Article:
Asset Finance :: What Is It And Does Your Business Need It?

by Paul Goldsmith of Highlands Funding


Highlands Funding Paul Goldsmith Financial Consultant


Asset finance is a hugely popular form of finance used to fund a wide variety of business assets and equipment.

Asset finance allows a business to get the equipment they need now, and pay for it over its useful working life, reducing annual CAPEX. While commonly used by individuals for vehicles, businesses can use asset finance to fund a large variety of equipment including machinery, yellow goods, manufacturing equipment and fit-outs. In many instances a business can also fund second hand goods. 


So, where do you start? 

As a starting point, business owners need to determine what their financial objectives are, as different loan types serve different purposes. There’s a lot of confusion and cross-over amongst the many terms used to describe asset finance, and hopefully this article will help clear things up. 

A key consideration is who owns the goods and what the tax implications are. This article is a good starting point but then speak to your accountant or tax advisor can help determine what’s best for your business. 

One thing that remains true across all asset finance types is there is a level of flexibility around the loan term, so you can choose a term and balloon to best suit your cashflow and business needs. Terms vary from 3 to 10+ years, depending on the asset type and things such as its useful working life, depreciation and resale market quality.

Give us a shout at Highlands Funding if you need some help with asset finance and what it means for your business. 

Okay! Here are some different types of Asset Finance you'll come across. 


Equipment Loan (AKA Chattel Mortgage)

The borrower (your business) owns the goods, and repays the lender over the loan term. The lender takes a charge (security) over the goods and registers the charge on the Personal Property Security Register (PPSR).

  • The business maintains ownership of the goods from purchase date
  • Interest and depreciation are generally tax deductible
  • No deposit generally required, flexible loan term, balloon payments


Finance Lease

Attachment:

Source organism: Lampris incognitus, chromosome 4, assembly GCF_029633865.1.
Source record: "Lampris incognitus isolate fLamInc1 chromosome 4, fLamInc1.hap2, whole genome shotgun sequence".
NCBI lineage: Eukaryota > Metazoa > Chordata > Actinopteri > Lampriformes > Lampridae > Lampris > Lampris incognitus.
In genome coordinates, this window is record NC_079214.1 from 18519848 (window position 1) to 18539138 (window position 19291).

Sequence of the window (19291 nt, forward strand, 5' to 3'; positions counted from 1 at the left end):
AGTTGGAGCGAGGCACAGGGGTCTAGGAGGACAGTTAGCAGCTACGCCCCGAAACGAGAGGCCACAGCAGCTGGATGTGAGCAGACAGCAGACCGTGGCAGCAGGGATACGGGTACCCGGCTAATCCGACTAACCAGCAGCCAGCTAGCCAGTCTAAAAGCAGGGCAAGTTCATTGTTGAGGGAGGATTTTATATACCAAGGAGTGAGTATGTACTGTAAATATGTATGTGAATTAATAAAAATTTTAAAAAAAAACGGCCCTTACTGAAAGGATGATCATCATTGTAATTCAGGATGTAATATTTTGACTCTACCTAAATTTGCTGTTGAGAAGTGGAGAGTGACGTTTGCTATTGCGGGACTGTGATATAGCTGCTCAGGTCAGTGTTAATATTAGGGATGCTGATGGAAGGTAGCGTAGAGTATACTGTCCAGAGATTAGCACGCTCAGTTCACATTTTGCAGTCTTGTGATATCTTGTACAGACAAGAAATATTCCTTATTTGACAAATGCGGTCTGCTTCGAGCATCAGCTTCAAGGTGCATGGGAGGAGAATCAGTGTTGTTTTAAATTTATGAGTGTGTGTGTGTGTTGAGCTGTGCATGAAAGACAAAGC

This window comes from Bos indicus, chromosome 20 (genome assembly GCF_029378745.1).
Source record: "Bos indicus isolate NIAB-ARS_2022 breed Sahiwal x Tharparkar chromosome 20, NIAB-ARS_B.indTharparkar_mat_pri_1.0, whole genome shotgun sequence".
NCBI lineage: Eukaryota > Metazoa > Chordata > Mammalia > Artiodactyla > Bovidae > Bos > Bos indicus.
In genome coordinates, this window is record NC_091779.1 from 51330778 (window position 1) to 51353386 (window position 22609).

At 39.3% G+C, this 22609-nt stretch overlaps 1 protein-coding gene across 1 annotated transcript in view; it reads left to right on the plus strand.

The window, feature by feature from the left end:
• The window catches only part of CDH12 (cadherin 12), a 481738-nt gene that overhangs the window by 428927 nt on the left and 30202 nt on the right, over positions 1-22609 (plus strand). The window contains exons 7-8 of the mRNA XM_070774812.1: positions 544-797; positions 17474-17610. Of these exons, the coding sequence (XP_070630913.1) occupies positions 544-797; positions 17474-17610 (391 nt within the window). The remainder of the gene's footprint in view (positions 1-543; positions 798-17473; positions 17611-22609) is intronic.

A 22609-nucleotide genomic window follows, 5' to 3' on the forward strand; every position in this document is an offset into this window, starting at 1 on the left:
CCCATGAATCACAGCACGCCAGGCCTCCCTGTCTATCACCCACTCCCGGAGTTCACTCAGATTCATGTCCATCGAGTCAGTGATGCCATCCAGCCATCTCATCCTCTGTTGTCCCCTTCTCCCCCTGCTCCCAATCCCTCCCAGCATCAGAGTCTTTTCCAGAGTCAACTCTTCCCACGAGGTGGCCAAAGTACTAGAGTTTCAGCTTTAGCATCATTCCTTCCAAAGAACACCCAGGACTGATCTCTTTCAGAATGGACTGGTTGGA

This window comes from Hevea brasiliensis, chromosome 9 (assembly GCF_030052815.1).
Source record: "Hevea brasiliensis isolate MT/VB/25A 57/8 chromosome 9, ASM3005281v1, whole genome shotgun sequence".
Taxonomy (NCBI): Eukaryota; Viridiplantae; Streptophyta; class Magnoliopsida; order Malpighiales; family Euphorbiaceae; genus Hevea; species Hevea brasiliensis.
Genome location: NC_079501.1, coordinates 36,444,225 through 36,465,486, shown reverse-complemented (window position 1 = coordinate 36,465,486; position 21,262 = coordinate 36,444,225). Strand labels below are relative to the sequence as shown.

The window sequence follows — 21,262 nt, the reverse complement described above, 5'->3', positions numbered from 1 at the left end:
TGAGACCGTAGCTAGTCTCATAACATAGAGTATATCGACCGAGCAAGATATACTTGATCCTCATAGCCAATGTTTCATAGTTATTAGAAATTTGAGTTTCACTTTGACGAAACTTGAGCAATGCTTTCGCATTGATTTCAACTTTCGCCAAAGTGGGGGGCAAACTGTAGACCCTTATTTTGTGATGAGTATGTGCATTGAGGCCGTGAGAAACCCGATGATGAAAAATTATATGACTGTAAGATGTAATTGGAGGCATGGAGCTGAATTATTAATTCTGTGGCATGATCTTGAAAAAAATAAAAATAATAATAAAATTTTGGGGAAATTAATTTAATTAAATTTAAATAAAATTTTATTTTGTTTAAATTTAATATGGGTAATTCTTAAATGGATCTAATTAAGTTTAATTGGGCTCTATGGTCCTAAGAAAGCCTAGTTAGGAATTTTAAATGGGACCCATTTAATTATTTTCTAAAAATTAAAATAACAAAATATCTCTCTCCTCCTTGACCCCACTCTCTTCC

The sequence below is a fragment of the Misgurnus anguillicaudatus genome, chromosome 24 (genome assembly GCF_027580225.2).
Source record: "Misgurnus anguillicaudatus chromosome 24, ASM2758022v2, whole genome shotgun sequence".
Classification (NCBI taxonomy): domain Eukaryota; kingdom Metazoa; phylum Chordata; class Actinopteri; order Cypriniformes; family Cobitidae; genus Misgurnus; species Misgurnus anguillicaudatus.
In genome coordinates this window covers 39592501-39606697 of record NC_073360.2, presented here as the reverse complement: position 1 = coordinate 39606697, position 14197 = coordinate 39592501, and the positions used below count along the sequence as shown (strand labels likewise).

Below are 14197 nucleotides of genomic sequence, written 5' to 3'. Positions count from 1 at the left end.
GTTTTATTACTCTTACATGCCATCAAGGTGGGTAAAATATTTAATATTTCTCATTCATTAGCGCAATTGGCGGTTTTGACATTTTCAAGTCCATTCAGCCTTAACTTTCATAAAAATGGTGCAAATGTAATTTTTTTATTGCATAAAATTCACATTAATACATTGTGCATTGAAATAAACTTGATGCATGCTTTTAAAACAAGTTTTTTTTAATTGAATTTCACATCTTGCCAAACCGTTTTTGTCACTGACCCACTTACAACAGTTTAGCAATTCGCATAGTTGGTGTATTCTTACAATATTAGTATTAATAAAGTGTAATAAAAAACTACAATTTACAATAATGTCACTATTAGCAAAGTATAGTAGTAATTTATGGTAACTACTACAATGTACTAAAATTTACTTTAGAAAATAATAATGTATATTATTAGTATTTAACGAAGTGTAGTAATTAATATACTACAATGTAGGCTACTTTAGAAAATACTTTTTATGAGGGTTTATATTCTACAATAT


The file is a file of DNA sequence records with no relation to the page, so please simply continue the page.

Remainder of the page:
The lender buys and retains ownership of the goods and leases them back to the borrower for the contract period.

  • The business doesn’t own the asset so it doesn’t sit on their balance sheet. 
  • The business is generally responsible for ongoing costs 
  • The business may have the opportunity to buy the goods at end of term (making it similar to hire purchase below)
  • Lease payments are tax deductible (opposed to just the interest under an equipment loan)
  • The business doesn’t need to make large or long term capital investments
  • The business generally bears risk of disposal


Hire purchase

The business leases the goods from the lender, with agreement that ownership is transferred to the business on receipt of the final payment. 

  • The business is generally responsible for ongoing costs 
  • Lease amount can be claimed as a tax deduction
  • The business still owns the goods at the end of the term

Operating lease

Similar to a finance lease, a business pays to ‘operate’ the goods for a portion of its useful working life under what is essentially a long term rental agreement.

  • A construction company may wish to use a crane for 2 years of its 10 year useful working life, entering into an operating lease for the 2 years
  • The lender is generally responsible for ongoing costs
  • The business only pay for the goods for the period they wish to use it
  • Lease payments are tax deductible (opposed to just the interest under an equipment loan)
  • The business doesn’t need to make large or long term capital investments
  • The business does not bear the burden of disposal at end of lease


Novated lease

Similar to a finance lease in that the borrower doesn’t own the goods, though generally organised through the borrowers employer. The lease is in the name of the individual who also bears the risk, though repayments are made by the employer as a salary sacrifice pre-tax

  • The lender is generally responsible for all ongoing costs such as fuel and servicing
  • Reduces personal taxable income and thereby tax payable
  • Generally ‘full service’ vehicles with all on-road and ongoing costs included


There's quite a bit of info in there, we know. So if you're keen to alook into Asset Finance for your business but unsure about next steps, give us a call at Highlands Funding on 1300 207 881.    


Based in the Southern Highlands, Highlands Funding provides clients with suitable and cost-effective financial solutions to suit all sorts of lifestyle requirements. If you're a property investor, home buyer or own your own business, Paul and the Highlands Funding team will take the time to understand your situation, arrange and manage your business and home finance and optimise your financial situation. Paul is super experienced in the world of regional banking, agribusiness, small business and personal finances. Find out more info about Highlands Funding here


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Disclaimer: The content of this article is general in nature and is presented for informative purposes. It is not intended to constitute tax or financial advice, whether general or personal nor is it intended to imply any recommendation or opinion about a financial product. It does not take into consideration your personal situation and may not be relevant to circumstances. Before taking any action, consider your own particular circumstances and seek professional advice. This content is protected by copyright laws and various other intellectual property laws. It is not to be modified, reproduced or republished without prior written consent.


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